Welcome to Empirical Research Methods for Human-Computer Interaction

Description: This course is for students who are interested in learning about or refining their skill in empirical research methods in interactive systems and human-computer interaction. The course will be of particular interest to researchers (including graduate students) who are striving to develop and evaluate new interfaces or interaction techniques, with the goal of publishing the results in a research journal or conference proceedings. As well as studying methods of evaluation with users, the course includes a focus on building and testing models of interaction, including descriptive, analytic, and predictive models.

The following topics are included in this course:

  • Historical context (brief history of HCI)
  • Scientific foundations
  • What is empirical research?
  • What is the scientific method?
  • Research methods (experimental, correlational, observational)
  • Discovering and narrowing in on topics suitable for research in HCI
  • Formulating "testable" research questions
  • Modeling Interaction
  • Types of models (descriptive, analytic, predictive)
  • Examples of models (keystroke-level models, Fitts' law, 3-state model for graphical input,
  • bimanual control model, etc.)
  • How to design a user experiment to answer research questions
  • Parts of an experiment (independent variables, dependent variables, counterbalancing, etc.)
  • A real in-class experiment will be conducted (~30 minutes)
  • Experiment results (graphs, correlations, analysis of variance, etc.)
  • Experiment design issues (choosing between within subjects vs. between subjects factors,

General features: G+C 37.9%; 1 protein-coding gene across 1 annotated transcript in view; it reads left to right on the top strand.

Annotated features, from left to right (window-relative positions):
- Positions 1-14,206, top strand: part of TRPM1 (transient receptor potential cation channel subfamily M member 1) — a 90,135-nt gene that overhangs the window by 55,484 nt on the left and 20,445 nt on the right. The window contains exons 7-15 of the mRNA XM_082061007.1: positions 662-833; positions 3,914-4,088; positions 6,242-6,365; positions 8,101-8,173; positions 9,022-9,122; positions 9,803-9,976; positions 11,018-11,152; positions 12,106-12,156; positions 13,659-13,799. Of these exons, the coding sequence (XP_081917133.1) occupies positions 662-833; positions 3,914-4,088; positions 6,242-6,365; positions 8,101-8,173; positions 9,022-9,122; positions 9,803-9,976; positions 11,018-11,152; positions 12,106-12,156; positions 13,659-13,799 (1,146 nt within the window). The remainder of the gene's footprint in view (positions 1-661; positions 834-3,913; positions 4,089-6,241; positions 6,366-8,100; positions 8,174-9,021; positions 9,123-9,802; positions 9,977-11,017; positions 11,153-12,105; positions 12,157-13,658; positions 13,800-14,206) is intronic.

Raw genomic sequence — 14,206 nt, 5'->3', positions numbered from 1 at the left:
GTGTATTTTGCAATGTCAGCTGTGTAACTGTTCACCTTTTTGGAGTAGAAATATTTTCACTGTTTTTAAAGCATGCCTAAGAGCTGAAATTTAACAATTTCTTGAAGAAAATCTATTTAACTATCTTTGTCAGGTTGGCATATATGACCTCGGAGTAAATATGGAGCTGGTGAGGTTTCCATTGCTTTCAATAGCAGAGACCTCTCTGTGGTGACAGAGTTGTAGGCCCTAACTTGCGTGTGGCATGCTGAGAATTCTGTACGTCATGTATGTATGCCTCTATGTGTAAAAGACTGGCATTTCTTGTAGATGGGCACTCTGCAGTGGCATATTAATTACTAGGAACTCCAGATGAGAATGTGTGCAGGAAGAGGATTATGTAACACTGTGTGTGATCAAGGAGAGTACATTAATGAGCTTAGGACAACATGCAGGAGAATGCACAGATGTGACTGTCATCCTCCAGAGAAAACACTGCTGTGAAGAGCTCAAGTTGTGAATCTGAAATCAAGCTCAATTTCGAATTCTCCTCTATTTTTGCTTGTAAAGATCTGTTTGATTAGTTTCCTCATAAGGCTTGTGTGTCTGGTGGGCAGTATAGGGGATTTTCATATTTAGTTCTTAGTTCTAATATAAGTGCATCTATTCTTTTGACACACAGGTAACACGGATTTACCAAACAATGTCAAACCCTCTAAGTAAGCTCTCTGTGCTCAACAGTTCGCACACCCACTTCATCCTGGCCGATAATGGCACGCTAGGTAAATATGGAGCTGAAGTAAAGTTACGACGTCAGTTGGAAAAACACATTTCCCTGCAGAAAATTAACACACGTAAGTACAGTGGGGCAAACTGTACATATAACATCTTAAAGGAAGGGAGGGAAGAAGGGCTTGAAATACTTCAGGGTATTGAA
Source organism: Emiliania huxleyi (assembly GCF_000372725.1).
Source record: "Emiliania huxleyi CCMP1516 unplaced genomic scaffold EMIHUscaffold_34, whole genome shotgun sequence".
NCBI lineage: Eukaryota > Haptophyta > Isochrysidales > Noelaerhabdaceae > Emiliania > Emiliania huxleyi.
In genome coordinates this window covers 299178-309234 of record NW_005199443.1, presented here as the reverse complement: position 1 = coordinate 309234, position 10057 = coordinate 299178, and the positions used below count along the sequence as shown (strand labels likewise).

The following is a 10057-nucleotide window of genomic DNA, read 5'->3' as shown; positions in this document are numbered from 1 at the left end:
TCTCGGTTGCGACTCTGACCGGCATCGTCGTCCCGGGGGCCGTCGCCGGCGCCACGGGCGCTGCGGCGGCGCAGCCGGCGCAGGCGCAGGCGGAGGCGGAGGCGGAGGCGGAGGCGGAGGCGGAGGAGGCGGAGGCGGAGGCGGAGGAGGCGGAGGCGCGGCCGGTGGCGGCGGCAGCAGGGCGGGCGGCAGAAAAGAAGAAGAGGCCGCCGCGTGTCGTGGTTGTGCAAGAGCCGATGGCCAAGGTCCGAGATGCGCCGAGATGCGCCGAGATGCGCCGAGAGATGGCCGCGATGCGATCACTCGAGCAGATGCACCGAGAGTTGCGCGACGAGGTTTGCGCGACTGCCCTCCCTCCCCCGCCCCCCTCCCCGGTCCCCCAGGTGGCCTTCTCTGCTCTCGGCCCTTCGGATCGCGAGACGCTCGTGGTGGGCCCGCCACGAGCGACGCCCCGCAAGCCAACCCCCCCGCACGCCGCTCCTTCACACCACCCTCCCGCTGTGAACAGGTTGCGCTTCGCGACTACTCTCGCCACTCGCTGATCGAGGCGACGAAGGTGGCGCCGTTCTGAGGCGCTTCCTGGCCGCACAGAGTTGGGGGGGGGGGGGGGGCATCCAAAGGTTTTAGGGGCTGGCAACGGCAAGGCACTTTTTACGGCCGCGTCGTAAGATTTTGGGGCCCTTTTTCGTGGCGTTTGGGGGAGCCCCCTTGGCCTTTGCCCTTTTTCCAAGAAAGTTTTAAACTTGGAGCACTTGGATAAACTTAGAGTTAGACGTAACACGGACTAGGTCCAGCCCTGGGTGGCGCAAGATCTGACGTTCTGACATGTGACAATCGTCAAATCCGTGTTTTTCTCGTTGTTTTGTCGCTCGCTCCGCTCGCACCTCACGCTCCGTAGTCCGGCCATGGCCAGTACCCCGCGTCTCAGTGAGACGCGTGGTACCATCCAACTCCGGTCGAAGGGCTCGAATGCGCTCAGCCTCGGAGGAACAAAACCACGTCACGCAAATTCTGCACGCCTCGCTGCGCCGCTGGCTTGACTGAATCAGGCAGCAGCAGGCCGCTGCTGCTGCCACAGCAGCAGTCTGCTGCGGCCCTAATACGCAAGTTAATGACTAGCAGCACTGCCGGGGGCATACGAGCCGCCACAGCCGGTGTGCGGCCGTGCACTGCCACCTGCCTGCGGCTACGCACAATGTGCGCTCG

• internal validity, external validity, control variables, confounding variables,
  • counterbalancing test conditions)
  • How to organize and write a successful research paper

Format: Lectures with  in-classes exercises. Students are encouraged to ask questions and initiate discussions during the lectures.

Organizer: Assoc. Professor Mikael Skov, e-mail: dubois@cs.aau.dk 

Lecturers: Scott MacKenzie, York University, Canada


Time: October 14-16, 2019

Place: Aalborg (venue to be decided)

Zip code: 


Number of seats: 20

Deadline: 23 September, 2019

Important information concerning PhD courses: We have over some time experienced problems with no-show for both project and general courses. It has now reached a point where we are forced to take action. Therefore, the Doctoral School has decided to introduce a no-show fee of DKK 5,000 for each course where the student does not show up. Cancellations are accepted no later than 2 weeks before start of the course. Registered illness is of course an acceptable reason for not showing up on those days. Furthermore, all courses open for registration approximately three months before start. This can hopefully also provide new students a chance to register for courses during the year. We look forward to your registrations.